Iwai Toshio and Nishibori Ty

Tenori-On
Media artist Toshio Iwai and and Yu Nishibori of the Music and Human Interface Group, Yamaha Center for Advanced Sound Technology, have collaborated to design a new digital musical instrument for the 21st+century, TENORI-ON. A 16×16 matrix of LED switches allows everyone to play music intuitively, creating a “visible music” interface. It consists of a hand-held screen with a grid of LED switches, any of which can be activated in a number of ways to create an evolving musical soundscape. The LED switches are held within a magnesium frame, which has two built-in speakers located on the top of frame, as well as a dial and buttons that control the type of sound and beats per minute produced.

panGenerator

Apparatum
Created by panGenerator, Apparatum is a custom made apparatus with digital interface that emits purely analogue sound. It is inspired by the heritage of the Polish Radio Experimental Studio – one of the first studios in the world producing electroacoustic music.more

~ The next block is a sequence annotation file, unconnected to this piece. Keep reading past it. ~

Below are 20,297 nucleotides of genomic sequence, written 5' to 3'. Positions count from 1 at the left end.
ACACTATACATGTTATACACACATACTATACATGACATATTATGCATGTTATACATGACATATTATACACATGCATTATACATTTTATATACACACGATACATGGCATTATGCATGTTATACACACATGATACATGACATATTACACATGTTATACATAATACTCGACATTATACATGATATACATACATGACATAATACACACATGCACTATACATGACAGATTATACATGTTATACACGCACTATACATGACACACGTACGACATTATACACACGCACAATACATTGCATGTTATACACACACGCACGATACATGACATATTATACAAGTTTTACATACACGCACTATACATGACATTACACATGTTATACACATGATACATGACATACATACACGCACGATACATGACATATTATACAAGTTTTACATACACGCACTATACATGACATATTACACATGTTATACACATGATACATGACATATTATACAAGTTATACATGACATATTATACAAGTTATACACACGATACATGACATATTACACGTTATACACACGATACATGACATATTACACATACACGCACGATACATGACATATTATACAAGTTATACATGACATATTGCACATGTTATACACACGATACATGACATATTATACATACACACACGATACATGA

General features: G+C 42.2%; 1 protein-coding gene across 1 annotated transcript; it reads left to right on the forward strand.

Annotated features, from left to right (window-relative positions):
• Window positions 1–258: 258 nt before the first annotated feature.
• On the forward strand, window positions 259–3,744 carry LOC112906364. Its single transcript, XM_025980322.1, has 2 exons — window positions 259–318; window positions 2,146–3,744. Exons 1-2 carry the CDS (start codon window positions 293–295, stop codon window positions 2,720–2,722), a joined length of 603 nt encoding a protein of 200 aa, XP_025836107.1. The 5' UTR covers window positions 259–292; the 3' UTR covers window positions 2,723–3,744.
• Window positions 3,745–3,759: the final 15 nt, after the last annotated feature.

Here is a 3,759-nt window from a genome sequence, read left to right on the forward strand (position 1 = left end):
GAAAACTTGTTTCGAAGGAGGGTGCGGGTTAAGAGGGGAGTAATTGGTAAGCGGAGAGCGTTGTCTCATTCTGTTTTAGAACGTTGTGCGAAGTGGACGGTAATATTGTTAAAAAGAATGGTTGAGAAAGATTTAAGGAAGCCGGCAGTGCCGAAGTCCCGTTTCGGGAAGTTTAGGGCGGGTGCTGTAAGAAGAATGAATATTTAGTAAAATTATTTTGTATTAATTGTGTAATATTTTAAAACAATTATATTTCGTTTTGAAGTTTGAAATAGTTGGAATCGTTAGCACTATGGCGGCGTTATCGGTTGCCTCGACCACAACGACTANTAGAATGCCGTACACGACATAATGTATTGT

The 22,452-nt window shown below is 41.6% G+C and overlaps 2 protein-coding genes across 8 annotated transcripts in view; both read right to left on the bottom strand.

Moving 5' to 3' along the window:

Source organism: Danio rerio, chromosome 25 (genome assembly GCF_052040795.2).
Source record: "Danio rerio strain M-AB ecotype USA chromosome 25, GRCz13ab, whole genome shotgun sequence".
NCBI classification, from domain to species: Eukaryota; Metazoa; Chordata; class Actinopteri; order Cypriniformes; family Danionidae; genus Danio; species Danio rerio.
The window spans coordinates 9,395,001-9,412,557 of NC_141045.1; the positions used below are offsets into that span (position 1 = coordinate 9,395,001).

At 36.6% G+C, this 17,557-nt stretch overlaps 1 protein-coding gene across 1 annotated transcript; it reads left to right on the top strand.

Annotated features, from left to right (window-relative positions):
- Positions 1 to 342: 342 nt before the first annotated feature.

Jeff Shore and Jon Fisher

Cliff Hanger

Jeff Shore and Jon Fisher started their collaborative practice in 2002. Trained as a visual artist, Jeff Shore develops the visible sculptures and mechanisms, while Jon Fisher builds the electronics, writes the software, and creates the original soundtracks; for this he uses both digital and analog audio sources. The result of their collaboration is a series of kinetic devices and installations that generate live animated video and musical compositions. Similar to cinema storytelling, the movement in the pieces relate to the accompanying soundtrack or animation, and similar to a theater of automata, the pieces create precise and captivating sequential events. Bridging high and low-tech devices and instruments, the collaborative team creates mechanically activated moments of wonder, explores the relationship between automatism and chance, and comments on the impact of technology interfaces in our lives.